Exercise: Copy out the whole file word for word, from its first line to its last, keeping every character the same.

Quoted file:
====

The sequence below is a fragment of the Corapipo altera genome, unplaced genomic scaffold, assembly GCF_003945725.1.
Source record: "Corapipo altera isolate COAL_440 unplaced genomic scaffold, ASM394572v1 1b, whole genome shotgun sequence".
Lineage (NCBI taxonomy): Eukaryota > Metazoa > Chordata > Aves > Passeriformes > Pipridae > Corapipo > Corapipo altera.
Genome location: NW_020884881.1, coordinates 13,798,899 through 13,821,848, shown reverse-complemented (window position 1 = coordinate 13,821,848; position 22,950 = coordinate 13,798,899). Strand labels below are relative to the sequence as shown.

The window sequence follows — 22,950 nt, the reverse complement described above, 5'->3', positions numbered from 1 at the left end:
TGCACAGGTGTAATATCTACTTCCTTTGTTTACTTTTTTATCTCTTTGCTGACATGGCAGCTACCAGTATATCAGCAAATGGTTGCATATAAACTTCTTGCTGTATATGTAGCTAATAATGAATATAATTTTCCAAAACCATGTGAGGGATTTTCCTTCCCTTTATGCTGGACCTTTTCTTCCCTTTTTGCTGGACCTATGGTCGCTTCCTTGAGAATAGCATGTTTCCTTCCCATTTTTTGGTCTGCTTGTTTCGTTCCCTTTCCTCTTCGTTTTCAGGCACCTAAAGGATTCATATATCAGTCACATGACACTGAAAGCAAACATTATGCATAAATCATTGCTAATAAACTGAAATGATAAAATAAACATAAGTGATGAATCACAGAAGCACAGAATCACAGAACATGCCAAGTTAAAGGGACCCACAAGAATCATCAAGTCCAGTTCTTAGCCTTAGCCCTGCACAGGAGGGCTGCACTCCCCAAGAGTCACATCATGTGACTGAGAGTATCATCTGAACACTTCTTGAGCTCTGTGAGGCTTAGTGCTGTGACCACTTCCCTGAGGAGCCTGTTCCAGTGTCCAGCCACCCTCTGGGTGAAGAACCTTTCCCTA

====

The sequence below is a fragment of the Corapipo altera genome, unplaced genomic scaffold, assembly GCF_003945725.1.
Source record: "Corapipo altera isolate COAL_440 unplaced genomic scaffold, ASM394572v1 1b, whole genome shotgun sequence".
Lineage (NCBI taxonomy): Eukaryota > Metazoa > Chordata > Aves > Passeriformes > Pipridae > Corapipo > Corapipo altera.
Genome location: NW_020884881.1, coordinates 13,798,899 through 13,821,848, shown reverse-complemented (window position 1 = coordinate 13,821,848; position 22,950 = coordinate 13,798,899). Strand labels below are relative to the sequence as shown.

The window sequence follows — 22,950 nt, the reverse complement described above, 5'->3', positions numbered from 1 at the left end:
TGCACAGGTGTAATATCTACTTCCTTTGTTTACTTTTTTATCTCTTTGCTGACATGGCAGCTACCAGTATATCAGCAAATGGTTGCATATAAACTTCTTGCTGTATATGTAGCTAATAATGAATATAATTTTCCAAAACCATGTGAGGGATTTTCCTTCCCTTTATGCTGGACCTTTTCTTCCCTTTTTGCTGGACCTATGGTCGCTTCCTTGAGAATAGCATGTTTCCTTCCCATTTTTTGGTCTGCTTGTTTCGTTCCCTTTCCTCTTCGTTTTCAGGCACCTAAAGGATTCATATATCAGTCACATGACACTGAAAGCAAACATTATGCATAAATCATTGCTAATAAACTGAAATGATAAAATAAACATAAGTGATGAATCACAGAAGCACAGAATCACAGAACATGCCAAGTTAAAGGGACCCACAAGAATCATCAAGTCCAGTTCTTAGCCTTAGCCCTGCACAGGAGGGCTGCACTCCCCAAGAGTCACATCATGTGACTGAGAGTATCATCTGAACACTTCTTGAGCTCTGTGAGGCTTAGTGCTGTGACCACTTCCCTGAGGAGCCTGTTCCAGTGTCCAGCCACCCTCTGGGTGAAGAACCTTTCCCTA